The Greek word that is translated here as stewardship is oikonomía, which comes from the words oíkos, meaning “house,” and nomós, meaning “law.” In other words, “law of the house.” In this context, the word indicates a deputized responsibility for some aspect of the household. In other words, God has made Paul responsible to preach the gospel – for the benefit of his hearers, not himself.
“You have heard” indicates that some of his audience may not have known Paul directly.
namely, that the mystery was made known to me by revelation.
Paul states that the mystery that he is about to describe (that is, that the Gentiles are co-heirs with the Jews) has been revealed to him by God. This is notable because in the early Church, the gospel message was usually handed down from one member to another (see 1 Corinthians 11:23). It may be that new insights into God’s plan were considered new revelations, and it might have been necessary to regard them in this way in order that they be deemed genuine.
It was not made known to human beings in other generations as it has now been revealed
The fact that Gentiles are co-heirs in Christ has been secret until now (see Colossians 1:25-26).
to his holy apostles and prophets by the Spirit,
The statement that follows is divine revelation by the Holy Spirit to the apostles and prophets, who comprise the foundation of the Church (see Ephesians 2:20-21).
In other words, the Holy Spirit has deposited a new revelation to the established Church.
that the Gentiles are coheirs, members of the same body, and copartners in the promise in Christ Jesus through the gospel.
The message of the new revelation is this: the Gentiles are co-heirs, co-members, and co-partners with the Jews.
The promise of universal salvation through Christ, not of blood descendants and prosperity in a particular land, was a radical insight for a church with Jewish roots and traditions. For nearly two thousand years, the Israelites had understood themselves as being especially called and chosen to be in a relationship of covenant love with God. Now, after Jesus’ resurrection, the invitation to covenant love is understood to have been extended to all.
As shocking as this proclamation might have been, it was actually anticipated by the prophets. (See Isaiah 19:18-25, which includes: “Blessed be Egypt my people, and Assyria the work of my hands, and Israel my inheritance.”) If the idea had been altogether absent from the Old Testament, Paul could not have said that the Abrahamic covenant included all who were of a like faith with Abraham, including Gentiles (see Romans 4). Paul also told Agrippa that his proclamation of light to both Jews and Gentiles did not go beyond what had been promised by Moses and the prophets (Acts 26:22-23).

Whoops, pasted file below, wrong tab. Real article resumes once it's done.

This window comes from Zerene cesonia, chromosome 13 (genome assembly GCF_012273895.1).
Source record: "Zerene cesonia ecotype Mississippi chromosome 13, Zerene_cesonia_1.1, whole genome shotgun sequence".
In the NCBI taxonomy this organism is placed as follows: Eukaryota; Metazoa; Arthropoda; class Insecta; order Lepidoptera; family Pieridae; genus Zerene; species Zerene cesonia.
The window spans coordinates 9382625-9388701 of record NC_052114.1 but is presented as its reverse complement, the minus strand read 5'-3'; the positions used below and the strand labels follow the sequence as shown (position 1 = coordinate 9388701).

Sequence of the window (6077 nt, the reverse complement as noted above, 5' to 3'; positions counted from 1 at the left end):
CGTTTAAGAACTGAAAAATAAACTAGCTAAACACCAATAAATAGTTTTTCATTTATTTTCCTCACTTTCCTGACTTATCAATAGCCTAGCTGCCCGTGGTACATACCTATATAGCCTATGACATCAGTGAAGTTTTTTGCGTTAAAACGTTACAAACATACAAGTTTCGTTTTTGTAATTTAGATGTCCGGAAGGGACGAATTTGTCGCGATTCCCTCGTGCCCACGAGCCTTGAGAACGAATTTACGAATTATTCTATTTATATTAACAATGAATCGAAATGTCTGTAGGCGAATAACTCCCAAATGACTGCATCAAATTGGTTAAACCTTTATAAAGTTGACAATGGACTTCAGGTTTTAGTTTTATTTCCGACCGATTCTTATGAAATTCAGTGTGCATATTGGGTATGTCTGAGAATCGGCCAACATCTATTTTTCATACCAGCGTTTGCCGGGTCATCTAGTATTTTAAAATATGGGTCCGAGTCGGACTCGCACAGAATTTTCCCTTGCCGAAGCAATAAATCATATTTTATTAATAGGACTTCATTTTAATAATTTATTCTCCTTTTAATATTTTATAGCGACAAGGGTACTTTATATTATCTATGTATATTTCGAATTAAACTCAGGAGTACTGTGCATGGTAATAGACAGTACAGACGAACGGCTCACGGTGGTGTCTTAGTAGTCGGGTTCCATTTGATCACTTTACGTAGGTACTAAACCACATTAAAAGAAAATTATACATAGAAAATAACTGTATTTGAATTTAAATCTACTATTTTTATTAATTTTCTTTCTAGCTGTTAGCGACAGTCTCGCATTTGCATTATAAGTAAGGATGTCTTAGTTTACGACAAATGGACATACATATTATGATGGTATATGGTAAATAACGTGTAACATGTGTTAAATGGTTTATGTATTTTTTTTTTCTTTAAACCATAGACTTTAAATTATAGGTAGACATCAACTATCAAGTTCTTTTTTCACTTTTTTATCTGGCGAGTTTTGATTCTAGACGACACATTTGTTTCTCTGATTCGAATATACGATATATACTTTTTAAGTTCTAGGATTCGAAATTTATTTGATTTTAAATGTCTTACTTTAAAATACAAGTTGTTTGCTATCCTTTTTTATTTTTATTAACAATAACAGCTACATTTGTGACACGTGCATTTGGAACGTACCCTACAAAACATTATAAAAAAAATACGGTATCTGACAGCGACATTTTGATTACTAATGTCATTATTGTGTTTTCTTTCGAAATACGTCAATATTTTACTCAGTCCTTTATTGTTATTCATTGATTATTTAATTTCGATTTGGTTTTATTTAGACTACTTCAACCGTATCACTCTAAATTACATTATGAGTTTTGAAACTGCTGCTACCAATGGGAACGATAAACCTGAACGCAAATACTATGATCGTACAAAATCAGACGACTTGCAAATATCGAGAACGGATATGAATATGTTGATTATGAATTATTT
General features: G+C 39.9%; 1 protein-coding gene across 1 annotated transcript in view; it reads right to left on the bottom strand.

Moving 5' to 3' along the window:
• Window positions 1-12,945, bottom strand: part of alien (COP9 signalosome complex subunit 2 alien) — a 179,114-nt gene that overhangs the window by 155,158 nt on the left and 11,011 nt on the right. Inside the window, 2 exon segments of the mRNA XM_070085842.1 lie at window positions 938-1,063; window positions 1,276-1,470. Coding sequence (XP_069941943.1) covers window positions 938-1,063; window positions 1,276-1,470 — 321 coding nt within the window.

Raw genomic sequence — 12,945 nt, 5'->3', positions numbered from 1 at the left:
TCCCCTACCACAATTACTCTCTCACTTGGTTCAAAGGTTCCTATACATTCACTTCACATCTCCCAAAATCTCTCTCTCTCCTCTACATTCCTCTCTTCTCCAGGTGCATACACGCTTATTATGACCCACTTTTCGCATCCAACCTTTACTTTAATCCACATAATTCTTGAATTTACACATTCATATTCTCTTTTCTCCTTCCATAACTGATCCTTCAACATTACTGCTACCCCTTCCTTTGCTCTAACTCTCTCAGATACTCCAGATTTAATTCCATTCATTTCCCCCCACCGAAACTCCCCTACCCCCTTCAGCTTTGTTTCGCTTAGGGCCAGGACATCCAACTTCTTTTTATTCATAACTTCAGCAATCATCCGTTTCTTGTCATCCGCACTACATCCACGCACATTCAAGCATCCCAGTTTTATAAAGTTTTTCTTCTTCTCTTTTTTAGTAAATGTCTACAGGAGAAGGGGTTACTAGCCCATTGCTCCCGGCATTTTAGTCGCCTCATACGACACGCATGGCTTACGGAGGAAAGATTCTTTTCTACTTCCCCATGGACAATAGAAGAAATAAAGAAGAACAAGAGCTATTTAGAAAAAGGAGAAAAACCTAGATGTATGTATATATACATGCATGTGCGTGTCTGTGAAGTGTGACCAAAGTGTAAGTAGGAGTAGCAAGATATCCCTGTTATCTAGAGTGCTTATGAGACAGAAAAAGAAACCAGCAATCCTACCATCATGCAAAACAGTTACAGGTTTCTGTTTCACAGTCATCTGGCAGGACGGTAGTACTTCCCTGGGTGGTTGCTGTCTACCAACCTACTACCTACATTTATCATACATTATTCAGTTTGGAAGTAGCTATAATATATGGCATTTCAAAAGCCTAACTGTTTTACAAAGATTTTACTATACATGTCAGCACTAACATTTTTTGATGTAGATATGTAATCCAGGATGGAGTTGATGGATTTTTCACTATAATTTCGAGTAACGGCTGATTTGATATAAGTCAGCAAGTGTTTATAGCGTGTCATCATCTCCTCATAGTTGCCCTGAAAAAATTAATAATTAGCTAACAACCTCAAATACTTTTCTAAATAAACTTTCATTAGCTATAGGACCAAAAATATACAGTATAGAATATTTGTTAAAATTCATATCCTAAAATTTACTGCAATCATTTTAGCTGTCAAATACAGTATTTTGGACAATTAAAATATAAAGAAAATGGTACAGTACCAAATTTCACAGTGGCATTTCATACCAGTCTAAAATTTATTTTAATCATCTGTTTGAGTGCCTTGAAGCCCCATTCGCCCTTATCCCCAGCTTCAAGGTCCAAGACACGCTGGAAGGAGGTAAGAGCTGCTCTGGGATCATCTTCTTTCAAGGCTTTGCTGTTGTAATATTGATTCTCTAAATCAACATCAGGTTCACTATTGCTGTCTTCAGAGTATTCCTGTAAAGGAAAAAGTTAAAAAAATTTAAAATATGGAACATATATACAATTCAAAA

It is important to note that the message of this revelation is that Gentiles are co-heirs precisely as Gentiles. They are not new initiates to the faith of Israel. This does not demean the importance of the Jewish faith, but becoming Jewish is not a prerequisite for admission into the Church.
All nations now adore their Lord.
Gospel – Matthew 2:1-12
When Jesus was born in Bethlehem of Judea,
in the days of King Herod,
behold, magi from the east arrived in Jerusalem, saying,
“Where is the newborn king of the Jews?
We saw his star at its rising
and have come to do him homage.”
When King Herod heard this,
he was greatly troubled,
and all Jerusalem with him.
Assembling all the chief priests and the scribes of the people,
He inquired of them where the Christ was to be born.
They said to him, “In Bethlehem of Judea,
for thus it has been written through the prophet:
And you, Bethlehem, land of Judah,
are by no means least among the rulers of Judah;
since from you shall come a ruler,
who is to shepherd my people Israel.”
Then Herod called the magi secretly
and ascertained from them the time of the star’s appearance.
He sent them to Bethlehem and said,
“Go and search diligently for the child.
When you have found him, bring me word,
that I too may go and do him homage.”
After their audience with the king they set out.
And behold, the star that they had seen at its rising preceded them,
until it came and stopped over the place where the child was.
They were overjoyed at seeing the star,
and on entering the house
they saw the child with Mary his mother.
They prostrated themselves and did him homage.
Then they opened their treasures
and offered him gifts of gold, frankincense, and myrrh.
And having been warned in a dream not to return to Herod,
they departed for their country by another way.
Today’s gospel reading is another popular Christmas story: the visit of the three magi, or wise men. The account is a kind of haggadah, a Jewish story fashioned from diverse biblical material intended to make a theological point.